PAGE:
Parties Gear Up for High Court Battle

Speculation has intensified that Chief Justice William H. Rehnquist, 80, might retire soon.
Speculation has intensified that Chief Justice William H. Rehnquist, 80, might retire soon. (By Kevin Wolf -- Associated Press)
By Peter Baker
Washington Post Staff Writer
Monday, June 27, 2005

The White House gathered key political operatives at a strategy meeting Friday to prepare for a possible Supreme Court vacancy that officials believe could occur this week, leading to the first high court confirmation battle in a decade, according to Republicans informed about the session.

The meeting, hosted by White House Chief of Staff Andrew H. Card Jr., his deputy Karl Rove and counsel Harriet Miers, was called to ensure that President Bush's supporters are ready for the high-stakes, high-intensity, high-dollar campaign that would follow a nomination. But some participants later told associates that they were not sure if any justice would retire.

Much of Washington has been anticipating word from Chief Justice William H. Rehnquist on whether he will retire after 19 years as the nation's top judge. Rehnquist, 80, has thyroid cancer, and many officials, jurists and activists believe he will step down after the court's current term ends today. From the White House and Capitol Hill to lobbying groups, both sides spent the weekend mobilizing on that assumption.

Rehnquist's resignation would presage a struggle of enormous proportions between the two parties and their ideological allies -- one that would likely eclipse the recent Senate showdown over lower-court appointments and that could overshadow the rest of Bush's domestic agenda for months.

By most accounts, it would rival a presidential campaign, complete with extensive television advertising, mass e-mails, special Internet sites, opposition research, public rallies and news conferences. Both Democrats and Republicans have been raising money for this moment for years. The president's allies have promised to bankroll an $18 million public relations blitz, and administration opponents have set up a war room and enlisted veterans of the campaigns of Bill Clinton and Al Gore to devise strategy.

"This has been such a huge political spectacle that this is not your run-of-the-mill confirmation hearing," said Kenneth M. Duberstein, a former Reagan White House chief of staff who shepherded two high court appointments through the Senate for President George H.W. Bush. "This is a fundamental decision about the future of the Supreme Court. Everybody's eyes are peeled, and the far left and the far right are ready."

Since Clinton's 1994 appointment of Stephen G. Breyer, no justice has left the court, the longest period of stability since the 1820s. Although Supreme Court nominations at times have polarized Washington and much of the nation -- most notably those of Robert H. Bork and Clarence Thomas -- none has taken place in an era so saturated by 24-hour cable news, e-mail, bloggers, talk radio and seemingly bottomless financial resources.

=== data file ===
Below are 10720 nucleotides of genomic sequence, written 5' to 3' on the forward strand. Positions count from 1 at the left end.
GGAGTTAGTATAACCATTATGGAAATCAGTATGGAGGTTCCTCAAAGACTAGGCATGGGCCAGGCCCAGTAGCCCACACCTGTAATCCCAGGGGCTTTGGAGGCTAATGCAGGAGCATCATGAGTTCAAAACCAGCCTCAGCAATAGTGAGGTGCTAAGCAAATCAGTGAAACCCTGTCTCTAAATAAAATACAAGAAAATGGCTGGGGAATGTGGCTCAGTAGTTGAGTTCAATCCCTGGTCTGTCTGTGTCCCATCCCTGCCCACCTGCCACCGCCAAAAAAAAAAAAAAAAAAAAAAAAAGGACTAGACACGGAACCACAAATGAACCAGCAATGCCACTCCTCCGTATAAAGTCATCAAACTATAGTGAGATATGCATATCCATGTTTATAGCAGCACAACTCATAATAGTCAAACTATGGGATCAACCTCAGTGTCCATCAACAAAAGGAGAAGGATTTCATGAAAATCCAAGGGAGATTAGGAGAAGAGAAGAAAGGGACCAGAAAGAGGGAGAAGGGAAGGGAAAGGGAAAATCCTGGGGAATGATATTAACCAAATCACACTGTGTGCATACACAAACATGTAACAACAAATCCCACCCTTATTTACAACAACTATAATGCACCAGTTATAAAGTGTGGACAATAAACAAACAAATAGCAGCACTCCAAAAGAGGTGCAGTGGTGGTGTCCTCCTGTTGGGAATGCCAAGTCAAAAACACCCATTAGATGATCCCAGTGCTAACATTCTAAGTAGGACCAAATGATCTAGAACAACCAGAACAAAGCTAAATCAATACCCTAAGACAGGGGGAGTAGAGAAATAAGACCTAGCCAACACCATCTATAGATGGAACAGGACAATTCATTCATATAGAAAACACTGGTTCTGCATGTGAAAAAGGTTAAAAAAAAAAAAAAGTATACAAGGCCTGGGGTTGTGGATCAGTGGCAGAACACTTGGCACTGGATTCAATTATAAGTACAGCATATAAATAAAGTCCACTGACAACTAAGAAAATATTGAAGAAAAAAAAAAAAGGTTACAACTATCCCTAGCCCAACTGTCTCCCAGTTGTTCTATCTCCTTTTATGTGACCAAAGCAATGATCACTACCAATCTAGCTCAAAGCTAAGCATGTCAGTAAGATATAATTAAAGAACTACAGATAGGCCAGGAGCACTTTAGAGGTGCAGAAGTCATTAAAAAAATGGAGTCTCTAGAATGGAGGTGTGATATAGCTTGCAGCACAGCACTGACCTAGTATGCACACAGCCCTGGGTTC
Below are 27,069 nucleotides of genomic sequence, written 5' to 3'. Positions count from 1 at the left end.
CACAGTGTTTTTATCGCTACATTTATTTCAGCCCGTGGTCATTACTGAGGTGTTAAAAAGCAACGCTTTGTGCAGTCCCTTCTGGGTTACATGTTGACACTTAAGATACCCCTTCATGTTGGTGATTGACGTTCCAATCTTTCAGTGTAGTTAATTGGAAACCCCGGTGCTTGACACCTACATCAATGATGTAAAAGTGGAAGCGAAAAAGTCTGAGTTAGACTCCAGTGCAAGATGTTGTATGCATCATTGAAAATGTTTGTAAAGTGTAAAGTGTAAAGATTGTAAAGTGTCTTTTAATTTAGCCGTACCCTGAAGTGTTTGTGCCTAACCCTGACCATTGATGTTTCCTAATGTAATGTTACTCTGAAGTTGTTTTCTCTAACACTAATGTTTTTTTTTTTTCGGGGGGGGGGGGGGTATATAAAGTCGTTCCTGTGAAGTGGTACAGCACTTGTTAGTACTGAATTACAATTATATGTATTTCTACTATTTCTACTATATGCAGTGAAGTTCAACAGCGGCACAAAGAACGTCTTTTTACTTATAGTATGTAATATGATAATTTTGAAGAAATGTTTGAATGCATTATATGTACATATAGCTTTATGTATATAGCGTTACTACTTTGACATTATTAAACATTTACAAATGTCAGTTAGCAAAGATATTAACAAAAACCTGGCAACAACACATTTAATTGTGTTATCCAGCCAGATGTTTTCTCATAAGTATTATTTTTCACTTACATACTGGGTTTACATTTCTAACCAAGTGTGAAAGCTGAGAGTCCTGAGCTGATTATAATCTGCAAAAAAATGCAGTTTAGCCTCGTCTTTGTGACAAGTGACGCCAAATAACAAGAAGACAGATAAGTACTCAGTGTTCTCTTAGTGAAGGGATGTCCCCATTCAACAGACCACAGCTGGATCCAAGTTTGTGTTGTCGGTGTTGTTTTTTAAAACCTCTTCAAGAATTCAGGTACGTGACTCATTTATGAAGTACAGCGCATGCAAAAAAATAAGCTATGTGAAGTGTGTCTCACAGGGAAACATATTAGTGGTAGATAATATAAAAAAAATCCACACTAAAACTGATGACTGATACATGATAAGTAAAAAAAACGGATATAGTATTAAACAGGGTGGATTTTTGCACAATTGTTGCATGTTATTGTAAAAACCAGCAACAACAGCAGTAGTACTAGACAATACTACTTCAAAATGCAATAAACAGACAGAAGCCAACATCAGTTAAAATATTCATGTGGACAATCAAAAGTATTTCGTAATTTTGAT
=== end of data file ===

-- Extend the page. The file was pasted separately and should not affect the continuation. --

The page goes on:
"The interest groups have sizable war chests," said David Alistair Yalof, a University of Connecticut professor and author of "Pursuit of Justices," a 1999 book on Supreme Court nominations. "It's been so long that they've been saving their ammunition, and they're obviously going to use it, especially if it's a chief justice. You have interest groups that are chomping at the bit."

If Bush nominates a like-minded conservative, Rehnquist's retirement would not put the philosophical balance of the court in play. But it would still generate fireworks because the court is closely divided on many key issues, particularly the Roe v. Wade decision establishing a woman's right to an abortion. If Bush picks someone around age 50, as advisers expect, the next chief justice could run the court for three decades.

Conservatives want to ensure that Bush remains faithful in his selection rather than choosing a moderate who might be easily confirmed by appealing to Senate Democrats. The situation would become even more heated if another justice retires, particularly the centrist-conservative Sandra Day O'Connor, 75, or the liberal John Paul Stevens, 85 -- a prospect most, but not all, insiders discount.

The White House has been preparing for a nomination for four years and almost certainly would be ready to announce a choice right away. Outside advisers believe the front-runners are U.S. Court of Appeals judges J. Michael Luttig of the 4th Circuit and John G. Roberts of the D.C. Circuit, both considered strong conservatives. Bush might also prevail upon his reluctant friend, Attorney General Alberto R. Gonzales, who would be the first Hispanic justice but is seen by some conservatives as unreliable on issues such as abortion and affirmative action.

Other possible candidates include Appeals Judges Samuel A. Alito Jr. of the 3rd Circuit, Michael W. McConnell of the 10th Circuit, Emilio M. Garza of the 5th Circuit and J. Harvie Wilkinson III of the 4th Circuit. White House advisers doubt that Bush would elevate a current member of the Supreme Court to chief justice.

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